Kenton Hamaluik

Quaternions as Four-Dimensional Complex Numbers

Although I have a pretty solid background in math (especially vectors, matrices, and even tensors), I’ve always somewhat struggled with quaternions. Most sources focus on quaternions as some tool for performing rotations in three-dimensions while avoiding gimbal lock. Which is true, they are that, but they’re also more. After reading several articles about quaternions over the past several days, quaternions finally clicked and made sense! I’ll try to share that insight with you here, though be warned that my description may be just as confusing (if not more so) than anywhere else.

In short, once I really understood that quaternions are simply four-dimensional complex numbers, understanding their creation and use became a lot simpler. Quaternions are basically just four-dimensional vectors, who’s orthonormal basis lies in some weird four-dimensional existence. That sounds like a mouthful, and to be honest, it kind of is. Let’s take a step back and look at complex numbers. Actually, before that, let’s look at orthonormal bases.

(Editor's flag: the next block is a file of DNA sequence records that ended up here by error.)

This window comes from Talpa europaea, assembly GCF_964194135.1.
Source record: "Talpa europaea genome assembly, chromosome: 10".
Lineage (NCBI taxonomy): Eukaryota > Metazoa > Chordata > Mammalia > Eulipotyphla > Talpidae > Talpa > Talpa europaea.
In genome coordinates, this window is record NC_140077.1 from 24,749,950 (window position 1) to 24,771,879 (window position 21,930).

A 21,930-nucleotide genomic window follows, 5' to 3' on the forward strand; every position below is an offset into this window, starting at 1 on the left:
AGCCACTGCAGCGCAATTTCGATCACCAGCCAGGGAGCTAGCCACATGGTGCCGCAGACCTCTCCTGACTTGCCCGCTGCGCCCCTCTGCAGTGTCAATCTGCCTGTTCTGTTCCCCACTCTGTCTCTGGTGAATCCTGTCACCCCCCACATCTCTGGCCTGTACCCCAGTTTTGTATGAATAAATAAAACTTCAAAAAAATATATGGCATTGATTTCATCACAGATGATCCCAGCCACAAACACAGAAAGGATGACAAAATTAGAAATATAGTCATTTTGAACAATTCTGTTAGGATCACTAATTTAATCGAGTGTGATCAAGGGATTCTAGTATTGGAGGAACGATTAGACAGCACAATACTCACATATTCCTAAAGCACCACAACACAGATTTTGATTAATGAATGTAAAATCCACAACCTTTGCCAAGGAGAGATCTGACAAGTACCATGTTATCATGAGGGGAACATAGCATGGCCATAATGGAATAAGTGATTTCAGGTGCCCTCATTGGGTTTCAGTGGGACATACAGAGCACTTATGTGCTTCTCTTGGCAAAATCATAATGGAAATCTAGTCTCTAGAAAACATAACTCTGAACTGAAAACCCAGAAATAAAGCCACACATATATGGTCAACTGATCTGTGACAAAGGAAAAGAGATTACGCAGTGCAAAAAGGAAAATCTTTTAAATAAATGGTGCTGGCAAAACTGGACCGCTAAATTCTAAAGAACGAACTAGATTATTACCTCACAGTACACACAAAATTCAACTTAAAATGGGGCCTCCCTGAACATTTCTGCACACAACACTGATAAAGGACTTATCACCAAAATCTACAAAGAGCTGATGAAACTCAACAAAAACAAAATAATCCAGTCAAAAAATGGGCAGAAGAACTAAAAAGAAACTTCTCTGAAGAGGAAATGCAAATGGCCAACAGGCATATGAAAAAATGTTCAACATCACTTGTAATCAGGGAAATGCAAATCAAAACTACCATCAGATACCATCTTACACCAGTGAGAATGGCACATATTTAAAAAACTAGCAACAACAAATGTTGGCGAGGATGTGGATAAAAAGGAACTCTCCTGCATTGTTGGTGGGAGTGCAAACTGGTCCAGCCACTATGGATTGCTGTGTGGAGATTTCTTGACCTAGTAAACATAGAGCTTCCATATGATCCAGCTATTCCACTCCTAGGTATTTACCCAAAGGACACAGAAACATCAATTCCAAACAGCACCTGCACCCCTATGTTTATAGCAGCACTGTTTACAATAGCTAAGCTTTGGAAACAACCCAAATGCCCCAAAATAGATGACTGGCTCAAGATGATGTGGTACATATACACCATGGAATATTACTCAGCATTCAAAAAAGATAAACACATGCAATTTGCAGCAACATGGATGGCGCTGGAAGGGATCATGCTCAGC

Orthonormal Bases

If you don’t know what an orthonormal basis is, that’s probably just because you don’t know their name. To quote wikipedia:

In mathematics, particularly linear algebra, an orthonormal basis for an inner product space V with finite dimension is a basis for V whose vectors are orthonormal, that is, they are all unit vectors and orthogonal to each other.

That is to say, an orthonormal basis is a set of vectors which are all perpendicular to each other. You almost assuredly know one such basis: the x,y,z\langle x, y, z \rangle coordinate system (also called the “Cartesian coordinate system”). Essentially each component of the basis represents a different dimension. There are many other orthonormal bases, for example: 2D Cartesian coordinates, polar coordinates (2D), cylindrical coordinates (3D), and spherical coordinates (3D) to name a few.